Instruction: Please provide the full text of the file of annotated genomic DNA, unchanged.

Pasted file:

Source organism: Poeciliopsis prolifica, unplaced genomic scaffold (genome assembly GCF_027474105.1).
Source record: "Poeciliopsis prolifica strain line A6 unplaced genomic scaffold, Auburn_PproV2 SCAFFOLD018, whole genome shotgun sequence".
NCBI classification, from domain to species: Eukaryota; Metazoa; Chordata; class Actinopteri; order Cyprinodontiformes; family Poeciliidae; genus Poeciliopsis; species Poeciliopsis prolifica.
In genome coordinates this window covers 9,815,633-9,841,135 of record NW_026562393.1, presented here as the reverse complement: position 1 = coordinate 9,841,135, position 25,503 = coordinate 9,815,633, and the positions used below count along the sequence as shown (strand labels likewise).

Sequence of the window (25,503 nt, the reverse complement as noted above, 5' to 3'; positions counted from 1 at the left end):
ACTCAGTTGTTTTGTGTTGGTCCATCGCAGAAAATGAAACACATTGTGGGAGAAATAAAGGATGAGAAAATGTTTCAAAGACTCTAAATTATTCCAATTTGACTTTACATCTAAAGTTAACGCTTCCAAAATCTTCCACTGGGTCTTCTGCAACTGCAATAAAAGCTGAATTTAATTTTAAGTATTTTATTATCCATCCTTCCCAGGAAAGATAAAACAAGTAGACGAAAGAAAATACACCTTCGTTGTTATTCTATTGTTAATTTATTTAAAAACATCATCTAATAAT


Source organism: Poeciliopsis prolifica, unplaced genomic scaffold (genome assembly GCF_027474105.1).
Source record: "Poeciliopsis prolifica strain line A6 unplaced genomic scaffold, Auburn_PproV2 SCAFFOLD018, whole genome shotgun sequence".
NCBI classification, from domain to species: Eukaryota; Metazoa; Chordata; class Actinopteri; order Cyprinodontiformes; family Poeciliidae; genus Poeciliopsis; species Poeciliopsis prolifica.
In genome coordinates this window covers 9,815,633-9,841,135 of record NW_026562393.1, presented here as the reverse complement: position 1 = coordinate 9,841,135, position 25,503 = coordinate 9,815,633, and the positions used below count along the sequence as shown (strand labels likewise).

Sequence of the window (25,503 nt, the reverse complement as noted above, 5' to 3'; positions counted from 1 at the left end):
ACTCAGTTGTTTTGTGTTGGTCCATCGCAGAAAATGAAACACATTGTGGGAGAAATAAAGGATGAGAAAATGTTTCAAAGACTCTAAATTATTCCAATTTGACTTTACATCTAAAGTTAACGCTTCCAAAATCTTCCACTGGGTCTTCTGCAACTGCAATAAAAGCTGAATTTAATTTTAAGTATTTTATTATCCATCCTTCCCAGGAAAGATAAAACAAGTAGACGAAAGAAAATACACCTTCGTTGTTATTCTATTGTTAATTTATTTAAAAACATCATCTAATAAT